2014 Ford Focus SE Sedan (2.0L 4-cyl. FFV 5-speed Manual w/opt. 6-speed automated manual)
Driven On 9/24/2013
Despite strong competition from redesigned competitors, the Focus continues to be a top pick. It's one of the sportiest-driving economy compacts and gets high marks for interior materials. The clunky twin-clutch gearbox and funky infotainment controls are its two most glaring weak points.
PerformanceThe Focus shines in all performance categories save driveability, where the transmission is plagued by some low-speed jerkiness. Once at speed the transmission works well, and steering and handling remain competitive with the new Mazda 3.
The 2.0-liter 160-hp 4-cylinder gets the Focus to 60 mph in 8.3 seconds, matching the Mazda 3. Helping the Focus is a quick-shifting 6-speed dual-clutch PowerShift transmission with launch control.
The brake pedal offers a nice firm feel, but the best panic stop was an unimpressive 131 feet. The SE model has drum rear brakes instead of discs, but they still felt plenty powerful on the road.
Quick and precise turn-in with excellent feel through the thick and grippy steering wheel. You always know what the front tires are doing. Only the Mazda 3 steers as well in this class.
Sporty suspension tuning makes the Focus fun to drive, whether on backroads or freeway on-ramps. Precise through corners with a slightly tail-happy manner when you really push it.
The PowerShift transmission gets confused/jerky during rolling stops and thick traffic. But the steering is precise, the brakes are intuitive and the cruise control never overshoots.
ComfortDespite its taut ride, the Focus is a comfortable car with well-padded seats front and rear. The four-cylinder engine is not only one of the strongest in the class, but it sounds good, too.
The front seats are covered with cheap-looking cloth but are comfortable and hold you in place. Door armrests are hard. No center armrest for the rear, but seats have plenty of padding.
Those comfortable seats help soften things here. The Focus' ride is German-taut but supple enough to handle small bumps with ease. Larger bumps cause the occasional big bounce.
Our sound measurements say the Focus is one of the noisier cars in this class, but we wouldn’t call it loud. The engine doesn't get thrashy at high rpm like some fours. Minor whistling at rear doors.
InteriorAlthough the interior is well-made, the design is a little over the top, with priority on form over function, and the center stack is a bit confusing. The front seats are simple to get in/out of, the rear requires more contortion. Storage cubbies are skimpy.
The SE's center stack suffers from a small screen and unlabeled mystery buttons -- we'd actually opt for the controversial MyFordTouch system. Climate control dials are easy to use.
The front doors open wide making for easy ingress/egress. Getting into the back seat requires ducking your head dramatically. Feet can also get hung up, and your leg will brush the wheel well.
Excellent headroom up front but the dramatic center stack makes things feel confined versus competitors. Rear headroom is tight, with cramped door-side elbow room and scrunched foot space.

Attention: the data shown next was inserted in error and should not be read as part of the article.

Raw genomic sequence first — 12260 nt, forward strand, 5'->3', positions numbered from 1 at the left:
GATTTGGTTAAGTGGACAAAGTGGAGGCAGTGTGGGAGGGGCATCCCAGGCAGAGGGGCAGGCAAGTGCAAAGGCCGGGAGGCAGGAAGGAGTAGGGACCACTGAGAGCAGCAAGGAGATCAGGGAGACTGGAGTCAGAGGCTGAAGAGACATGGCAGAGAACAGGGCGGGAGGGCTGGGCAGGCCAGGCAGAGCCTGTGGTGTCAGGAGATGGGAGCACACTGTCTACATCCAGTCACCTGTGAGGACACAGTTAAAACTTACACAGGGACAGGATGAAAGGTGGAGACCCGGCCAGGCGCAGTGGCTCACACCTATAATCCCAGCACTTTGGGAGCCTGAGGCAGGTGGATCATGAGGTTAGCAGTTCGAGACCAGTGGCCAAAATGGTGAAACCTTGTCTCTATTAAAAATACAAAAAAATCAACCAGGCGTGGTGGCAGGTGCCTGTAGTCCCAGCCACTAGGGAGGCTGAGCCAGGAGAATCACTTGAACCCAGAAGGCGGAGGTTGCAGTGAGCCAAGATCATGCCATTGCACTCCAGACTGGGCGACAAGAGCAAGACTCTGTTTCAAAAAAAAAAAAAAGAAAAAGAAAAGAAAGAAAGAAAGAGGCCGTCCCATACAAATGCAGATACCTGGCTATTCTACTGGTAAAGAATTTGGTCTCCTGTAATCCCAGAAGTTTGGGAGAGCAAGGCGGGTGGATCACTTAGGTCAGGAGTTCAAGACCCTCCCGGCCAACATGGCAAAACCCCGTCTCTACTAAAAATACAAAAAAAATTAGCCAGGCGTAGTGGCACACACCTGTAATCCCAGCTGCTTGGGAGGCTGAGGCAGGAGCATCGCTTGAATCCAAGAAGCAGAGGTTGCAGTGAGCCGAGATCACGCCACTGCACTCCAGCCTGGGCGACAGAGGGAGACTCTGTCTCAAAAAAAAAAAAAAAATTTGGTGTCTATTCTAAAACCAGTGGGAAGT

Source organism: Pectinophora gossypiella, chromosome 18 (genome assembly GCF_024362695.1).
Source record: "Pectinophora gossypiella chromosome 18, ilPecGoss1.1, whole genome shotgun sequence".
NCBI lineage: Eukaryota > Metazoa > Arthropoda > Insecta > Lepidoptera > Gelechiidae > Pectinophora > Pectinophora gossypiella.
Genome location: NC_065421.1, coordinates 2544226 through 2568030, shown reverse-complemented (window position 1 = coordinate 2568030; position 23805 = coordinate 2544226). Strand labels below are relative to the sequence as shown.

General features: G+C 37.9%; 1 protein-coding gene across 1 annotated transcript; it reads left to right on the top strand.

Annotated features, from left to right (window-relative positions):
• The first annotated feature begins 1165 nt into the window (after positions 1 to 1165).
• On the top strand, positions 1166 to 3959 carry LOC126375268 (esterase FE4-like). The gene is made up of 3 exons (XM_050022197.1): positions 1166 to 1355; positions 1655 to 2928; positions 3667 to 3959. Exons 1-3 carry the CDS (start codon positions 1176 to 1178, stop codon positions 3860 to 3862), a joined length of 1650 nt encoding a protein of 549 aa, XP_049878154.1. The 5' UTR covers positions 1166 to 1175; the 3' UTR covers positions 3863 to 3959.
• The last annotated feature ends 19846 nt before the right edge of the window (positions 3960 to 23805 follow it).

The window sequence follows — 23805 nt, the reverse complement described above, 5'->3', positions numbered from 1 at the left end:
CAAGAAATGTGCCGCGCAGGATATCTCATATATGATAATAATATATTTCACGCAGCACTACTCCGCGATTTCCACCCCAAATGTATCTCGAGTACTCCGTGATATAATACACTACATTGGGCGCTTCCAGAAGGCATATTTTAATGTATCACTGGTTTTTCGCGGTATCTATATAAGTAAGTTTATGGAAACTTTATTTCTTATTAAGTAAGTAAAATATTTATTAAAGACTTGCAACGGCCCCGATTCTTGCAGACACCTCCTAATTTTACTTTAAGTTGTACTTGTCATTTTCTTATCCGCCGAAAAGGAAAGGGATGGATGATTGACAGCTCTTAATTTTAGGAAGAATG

The windshield is large but heavily slanted. Roof pillars get thick toward the bottom making it difficult to see through corners. Side glass area is chopped but rear window is large. No backup camera.
Weak versus competitors. No front bin and small center armrest storage. Cupholders incapable of holding drinks in place. The 13.2 cubic-foot trunk has a wide but short opening, nice square load area.
ValueWe continue to be impressed by Ford's quality. The automatic-like dual-clutch transmission costs extra and the SE doesn't come with disc rear brakes, but the Focus provides strong value plus rare sporty driving characteristics for the segment.
Build Quality (vs. $)
Considering the price and level of materials, the Focus remains right at the top of the class. Plenty of soft-touch areas, solid-feeling controls. We did notice one intermittent dash rattle.
At the SE's base price of $19,310, it comes with a 6-speaker stereo, Bluetooth, cruise control, alloy wheels, fold-flat rear seat and front floor mats. Rear disc brakes and an automatic cost extra.
The 6-speed PowerShift transmission is a $1,095 option. Satellite radio costs a further $195 for a total price of $20,600 as-tested. You're getting a well-made car for people who like driving.
The EPA rates the Focus SE with the 6-speed dual-clutch PowerShift transmission at 31 mpg Combined (27 City/37 Highway). We averaged 30.2 mpg overall, about mid-pack for the segment.
The Focus' 3-year/36,000-mile basic warranty and 5-year/60,000-mile powertrain coverage are competitive. Well short of the Kia Forte's 10-year/100,000-mile drivetrain coverage, though.
Ford offers roadside assistance for 5 years/60,000 miles, which is better than most rivals. It should be factored in that Ford has seriously stepped up its quality in the last several years.
Fun To DriveNot quite as exciting as the new Mazda 3, but with its quick steering and sharp handling the Focus will make you smile anytime you take a corner with vigor. That the Focus' transmission can't be manually shifted hurts its fun factor.
Low-speed transmission clunkiness and strange center stack controls aside, the Focus offers a fun, sporty and thoroughly comfortable driving experience.
The engine has more sauce than most rivals, and sounds good. The taut ride is why the Focus can attack curves. The quick-shifting transmisison has launch control. Now that's personality.